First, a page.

Mores and norms have much the same meaning with the difference being that mores are necessarily tied to national and traditional cultures and are commonly internalized. Norms can be weaker and more flexible. They can extend from a national or traditional culture but can also extend from small or overlapping cultures such as the culture of a neighborhood, punk rock subculture, culture of sport or culture of an organization. Mores are always norms but norms aren't always mores.
Another major difference better mores and norms is that mores are sometimes encoded into law whereas the term norm implies social enforcement. Mores can include the fundamental moral principles of a society upon which laws are based.
Mores
Norm
Definition
Values, rules and meanings that are widely internalized by a national or traditional culture.
Values, rules and meanings that are recognized by a culture, subculture or super culture.
Example
Beliefs about marriage.
The expectation that you arrive on time for meetings within a particular team culture.
Enforcement
Laws
Regulations
Social Pressure
Social Pressure

Society

This is the complete list of articles we have written about society.
Broken Windows
Centralization
Cities
Civic Duty
Civilization
Collectivism
Communism
Community
Conformity
Consumer Society
Culture
Culture Lag
Decorum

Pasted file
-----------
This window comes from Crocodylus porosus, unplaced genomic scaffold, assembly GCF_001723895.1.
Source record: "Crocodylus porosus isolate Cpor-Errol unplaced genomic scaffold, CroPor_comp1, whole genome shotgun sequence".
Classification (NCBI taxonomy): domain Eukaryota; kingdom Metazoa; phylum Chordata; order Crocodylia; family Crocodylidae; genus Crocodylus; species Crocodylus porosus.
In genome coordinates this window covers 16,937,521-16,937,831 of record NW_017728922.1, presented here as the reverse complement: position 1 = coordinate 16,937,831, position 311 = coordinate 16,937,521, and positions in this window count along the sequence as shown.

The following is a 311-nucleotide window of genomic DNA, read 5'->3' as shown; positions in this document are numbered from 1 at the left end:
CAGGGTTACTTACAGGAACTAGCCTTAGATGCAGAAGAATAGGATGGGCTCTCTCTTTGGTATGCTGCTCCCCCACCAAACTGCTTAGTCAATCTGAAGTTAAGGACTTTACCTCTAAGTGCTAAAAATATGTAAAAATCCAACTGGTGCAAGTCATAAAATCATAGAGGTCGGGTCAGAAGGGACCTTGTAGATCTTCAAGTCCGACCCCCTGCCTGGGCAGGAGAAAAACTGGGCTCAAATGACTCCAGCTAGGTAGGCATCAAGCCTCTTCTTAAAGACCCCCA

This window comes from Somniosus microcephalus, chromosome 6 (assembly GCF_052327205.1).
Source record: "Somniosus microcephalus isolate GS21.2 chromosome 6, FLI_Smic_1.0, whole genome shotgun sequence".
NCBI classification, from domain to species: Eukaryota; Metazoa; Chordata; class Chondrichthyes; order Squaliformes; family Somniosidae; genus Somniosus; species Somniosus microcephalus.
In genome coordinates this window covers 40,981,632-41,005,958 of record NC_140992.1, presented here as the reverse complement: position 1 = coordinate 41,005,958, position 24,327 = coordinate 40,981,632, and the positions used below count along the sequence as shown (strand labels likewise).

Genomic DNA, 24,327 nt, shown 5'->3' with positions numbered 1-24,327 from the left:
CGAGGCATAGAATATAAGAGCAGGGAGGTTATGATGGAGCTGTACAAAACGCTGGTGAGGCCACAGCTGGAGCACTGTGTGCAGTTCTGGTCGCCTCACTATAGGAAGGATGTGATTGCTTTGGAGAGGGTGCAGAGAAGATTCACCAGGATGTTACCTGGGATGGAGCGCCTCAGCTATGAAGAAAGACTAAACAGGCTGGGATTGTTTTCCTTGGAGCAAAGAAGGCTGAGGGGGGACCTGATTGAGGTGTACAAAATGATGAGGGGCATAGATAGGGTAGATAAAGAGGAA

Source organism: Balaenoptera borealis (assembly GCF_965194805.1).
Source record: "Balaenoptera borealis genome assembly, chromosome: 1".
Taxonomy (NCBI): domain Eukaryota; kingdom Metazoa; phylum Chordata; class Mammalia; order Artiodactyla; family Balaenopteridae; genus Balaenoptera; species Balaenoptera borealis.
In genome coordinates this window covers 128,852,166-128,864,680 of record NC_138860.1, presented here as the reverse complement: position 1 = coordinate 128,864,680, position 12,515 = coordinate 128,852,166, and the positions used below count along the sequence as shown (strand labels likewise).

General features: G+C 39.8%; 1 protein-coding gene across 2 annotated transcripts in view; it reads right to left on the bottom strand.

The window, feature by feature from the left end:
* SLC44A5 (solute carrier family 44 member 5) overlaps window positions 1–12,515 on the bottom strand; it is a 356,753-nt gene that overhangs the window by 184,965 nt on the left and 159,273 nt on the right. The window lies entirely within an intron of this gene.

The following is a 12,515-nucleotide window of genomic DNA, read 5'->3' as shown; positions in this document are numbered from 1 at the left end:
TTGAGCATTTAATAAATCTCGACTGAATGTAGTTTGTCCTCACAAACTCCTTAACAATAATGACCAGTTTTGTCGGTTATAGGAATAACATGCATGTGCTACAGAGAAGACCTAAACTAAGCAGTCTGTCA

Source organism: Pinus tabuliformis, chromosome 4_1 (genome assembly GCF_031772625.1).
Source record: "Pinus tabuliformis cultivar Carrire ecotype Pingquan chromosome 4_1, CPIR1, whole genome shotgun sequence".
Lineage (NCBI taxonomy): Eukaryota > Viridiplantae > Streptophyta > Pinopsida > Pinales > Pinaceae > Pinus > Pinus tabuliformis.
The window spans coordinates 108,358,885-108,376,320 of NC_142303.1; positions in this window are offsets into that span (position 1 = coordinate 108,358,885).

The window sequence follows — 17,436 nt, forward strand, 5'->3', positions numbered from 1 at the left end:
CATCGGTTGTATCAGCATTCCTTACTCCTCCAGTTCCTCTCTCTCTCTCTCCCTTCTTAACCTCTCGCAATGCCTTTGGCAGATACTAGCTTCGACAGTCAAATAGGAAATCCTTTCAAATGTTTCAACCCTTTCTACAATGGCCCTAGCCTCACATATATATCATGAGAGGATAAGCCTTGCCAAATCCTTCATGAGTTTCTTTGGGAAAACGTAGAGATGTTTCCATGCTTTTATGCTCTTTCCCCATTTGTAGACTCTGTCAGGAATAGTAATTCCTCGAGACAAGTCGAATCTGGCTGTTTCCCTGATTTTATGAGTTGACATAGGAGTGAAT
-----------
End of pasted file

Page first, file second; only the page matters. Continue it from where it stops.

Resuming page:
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Duty
Economic Systems
Education
Equality
Freedom
Group Harmony
Herd Behavior
Herd Mentality
Identity
Ideology
Justice
Media Freedom
Medicalization
Middle Class
Mores
Multiculturalism
Paternalism
Power Distance
Public Sector
Resilience
Responsibility
Rights
Rules
Social Capital
Social Class
Social Constructs
Social Mobility
Social Status
Society
Systems
Technocracy
Tolerance
Traditions
Upper Class
Upward Mobility
Working Class
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Norms

The definition of norms with examples.

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The difference between shy and reserved behavior explained.

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The definition of social construct with examples.

Broken Window Theory

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Humility

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Culture Examples

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Duty

The definition of duty with examples.

Cultural Diffusion

The definition of cultural diffusion with interesting examples.

Tolerance

The definition of tolerance with examples.

Society

The definition of society with examples.

Political System

The definition of political system with examples.

Rights

The definition of rights with a list of examples.

Freedom Of The Press

The definition of freedom of the press with examples.

Natural Rights

The definition of national rights with a list of examples.

Authoritarianism

The definition of authoritarianism with examples.

Civic Duty

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Life Expectancy